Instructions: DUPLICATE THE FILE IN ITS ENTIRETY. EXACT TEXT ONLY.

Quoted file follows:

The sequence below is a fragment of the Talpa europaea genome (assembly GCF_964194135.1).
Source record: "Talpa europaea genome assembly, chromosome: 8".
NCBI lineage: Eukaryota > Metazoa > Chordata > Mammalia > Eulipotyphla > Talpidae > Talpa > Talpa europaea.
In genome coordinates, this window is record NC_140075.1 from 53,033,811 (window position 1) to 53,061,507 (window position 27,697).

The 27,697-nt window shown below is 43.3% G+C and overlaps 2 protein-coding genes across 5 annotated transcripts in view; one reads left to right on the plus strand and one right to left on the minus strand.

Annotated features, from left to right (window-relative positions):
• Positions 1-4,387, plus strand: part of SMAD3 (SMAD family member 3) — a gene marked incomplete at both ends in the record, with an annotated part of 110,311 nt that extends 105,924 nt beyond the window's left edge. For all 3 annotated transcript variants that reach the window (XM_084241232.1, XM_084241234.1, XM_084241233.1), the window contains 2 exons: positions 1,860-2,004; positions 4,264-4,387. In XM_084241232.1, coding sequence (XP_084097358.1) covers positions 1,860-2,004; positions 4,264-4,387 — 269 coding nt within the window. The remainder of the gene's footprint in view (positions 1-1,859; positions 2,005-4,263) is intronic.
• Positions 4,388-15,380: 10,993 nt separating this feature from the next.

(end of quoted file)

The sequence below is a fragment of the Talpa europaea genome (assembly GCF_964194135.1).
Source record: "Talpa europaea genome assembly, chromosome: 8".
NCBI lineage: Eukaryota > Metazoa > Chordata > Mammalia > Eulipotyphla > Talpidae > Talpa > Talpa europaea.
In genome coordinates, this window is record NC_140075.1 from 53,033,811 (window position 1) to 53,061,507 (window position 27,697).

The 27,697-nt window shown below is 43.3% G+C and overlaps 2 protein-coding genes across 5 annotated transcripts in view; one reads left to right on the plus strand and one right to left on the minus strand.

Annotated features, from left to right (window-relative positions):
• Positions 1-4,387, plus strand: part of SMAD3 (SMAD family member 3) — a gene marked incomplete at both ends in the record, with an annotated part of 110,311 nt that extends 105,924 nt beyond the window's left edge. For all 3 annotated transcript variants that reach the window (XM_084241232.1, XM_084241234.1, XM_084241233.1), the window contains 2 exons: positions 1,860-2,004; positions 4,264-4,387. In XM_084241232.1, coding sequence (XP_084097358.1) covers positions 1,860-2,004; positions 4,264-4,387 — 269 coding nt within the window. The remainder of the gene's footprint in view (positions 1-1,859; positions 2,005-4,263) is intronic.
• Positions 4,388-15,380: 10,993 nt separating this feature from the next.